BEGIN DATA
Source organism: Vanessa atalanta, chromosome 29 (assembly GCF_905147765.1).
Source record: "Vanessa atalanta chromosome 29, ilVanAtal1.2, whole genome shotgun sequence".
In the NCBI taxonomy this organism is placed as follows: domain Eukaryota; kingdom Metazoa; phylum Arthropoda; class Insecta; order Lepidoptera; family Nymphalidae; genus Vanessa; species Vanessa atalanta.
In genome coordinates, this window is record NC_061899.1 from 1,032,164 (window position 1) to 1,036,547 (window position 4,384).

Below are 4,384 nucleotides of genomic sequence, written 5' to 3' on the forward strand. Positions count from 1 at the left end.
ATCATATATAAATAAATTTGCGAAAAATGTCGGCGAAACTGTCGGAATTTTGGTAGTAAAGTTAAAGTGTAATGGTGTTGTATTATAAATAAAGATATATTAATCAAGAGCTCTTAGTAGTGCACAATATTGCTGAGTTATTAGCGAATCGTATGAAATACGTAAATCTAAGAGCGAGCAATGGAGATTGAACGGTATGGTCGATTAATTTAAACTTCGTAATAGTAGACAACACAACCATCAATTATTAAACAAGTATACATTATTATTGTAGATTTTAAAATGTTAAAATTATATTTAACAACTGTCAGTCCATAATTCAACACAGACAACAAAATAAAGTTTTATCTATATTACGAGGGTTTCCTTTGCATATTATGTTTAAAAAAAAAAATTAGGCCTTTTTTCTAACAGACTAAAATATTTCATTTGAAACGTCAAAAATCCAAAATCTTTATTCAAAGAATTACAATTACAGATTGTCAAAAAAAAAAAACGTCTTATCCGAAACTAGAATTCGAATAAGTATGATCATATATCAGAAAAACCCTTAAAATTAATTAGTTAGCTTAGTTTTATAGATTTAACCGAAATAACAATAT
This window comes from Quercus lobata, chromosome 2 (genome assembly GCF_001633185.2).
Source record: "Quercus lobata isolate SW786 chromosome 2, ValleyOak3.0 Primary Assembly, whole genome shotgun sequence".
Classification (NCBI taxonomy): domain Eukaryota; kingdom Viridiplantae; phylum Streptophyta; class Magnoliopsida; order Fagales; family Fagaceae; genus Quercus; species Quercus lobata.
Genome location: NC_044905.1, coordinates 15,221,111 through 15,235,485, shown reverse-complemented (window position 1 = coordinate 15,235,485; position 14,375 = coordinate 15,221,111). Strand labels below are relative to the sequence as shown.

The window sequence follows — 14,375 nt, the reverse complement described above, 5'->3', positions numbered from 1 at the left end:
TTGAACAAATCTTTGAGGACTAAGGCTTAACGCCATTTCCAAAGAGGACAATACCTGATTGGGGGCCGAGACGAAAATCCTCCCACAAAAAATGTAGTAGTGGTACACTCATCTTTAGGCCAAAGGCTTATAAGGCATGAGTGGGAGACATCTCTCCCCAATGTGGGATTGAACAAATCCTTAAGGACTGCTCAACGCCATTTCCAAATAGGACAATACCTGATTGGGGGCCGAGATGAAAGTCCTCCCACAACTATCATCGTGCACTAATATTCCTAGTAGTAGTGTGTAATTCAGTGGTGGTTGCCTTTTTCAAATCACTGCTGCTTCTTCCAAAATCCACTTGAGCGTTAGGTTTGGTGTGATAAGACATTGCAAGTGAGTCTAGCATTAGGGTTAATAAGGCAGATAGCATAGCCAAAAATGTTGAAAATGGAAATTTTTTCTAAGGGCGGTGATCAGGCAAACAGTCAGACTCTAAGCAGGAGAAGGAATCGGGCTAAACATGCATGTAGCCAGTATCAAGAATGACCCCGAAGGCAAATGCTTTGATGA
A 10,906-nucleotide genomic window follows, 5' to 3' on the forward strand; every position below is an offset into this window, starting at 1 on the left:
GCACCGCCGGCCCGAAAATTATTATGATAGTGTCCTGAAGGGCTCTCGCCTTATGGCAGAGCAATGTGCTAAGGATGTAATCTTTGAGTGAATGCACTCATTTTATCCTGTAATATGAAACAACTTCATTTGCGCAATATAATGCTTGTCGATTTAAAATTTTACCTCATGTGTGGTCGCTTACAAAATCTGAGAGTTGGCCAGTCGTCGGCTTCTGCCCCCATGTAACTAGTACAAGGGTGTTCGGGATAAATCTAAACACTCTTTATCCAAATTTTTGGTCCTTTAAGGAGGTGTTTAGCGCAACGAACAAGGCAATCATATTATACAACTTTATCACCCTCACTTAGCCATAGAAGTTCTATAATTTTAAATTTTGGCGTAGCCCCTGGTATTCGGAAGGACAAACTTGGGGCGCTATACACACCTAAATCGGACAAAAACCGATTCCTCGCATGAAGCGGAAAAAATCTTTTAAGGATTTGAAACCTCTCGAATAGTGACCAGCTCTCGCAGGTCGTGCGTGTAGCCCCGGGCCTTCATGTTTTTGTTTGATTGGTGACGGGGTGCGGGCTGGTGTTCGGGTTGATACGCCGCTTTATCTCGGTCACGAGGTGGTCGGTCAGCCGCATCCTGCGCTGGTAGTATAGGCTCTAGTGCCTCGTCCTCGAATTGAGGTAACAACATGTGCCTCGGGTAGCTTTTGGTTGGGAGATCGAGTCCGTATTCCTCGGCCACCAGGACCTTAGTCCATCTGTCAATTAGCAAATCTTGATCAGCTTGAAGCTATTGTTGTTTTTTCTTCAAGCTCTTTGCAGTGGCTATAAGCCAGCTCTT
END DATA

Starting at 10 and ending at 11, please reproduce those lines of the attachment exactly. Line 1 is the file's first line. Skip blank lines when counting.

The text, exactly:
Genome location: NC_044905.1, coordinates 15,221,111 through 15,235,485, shown reverse-complemented (window position 1 = coordinate 15,235,485; position 14,375 = coordinate 15,221,111). Strand labels below are relative to the sequence as shown.

The window sequence follows — 14,375 nt, the reverse complement described above, 5'->3', positions numbered from 1 at the left end: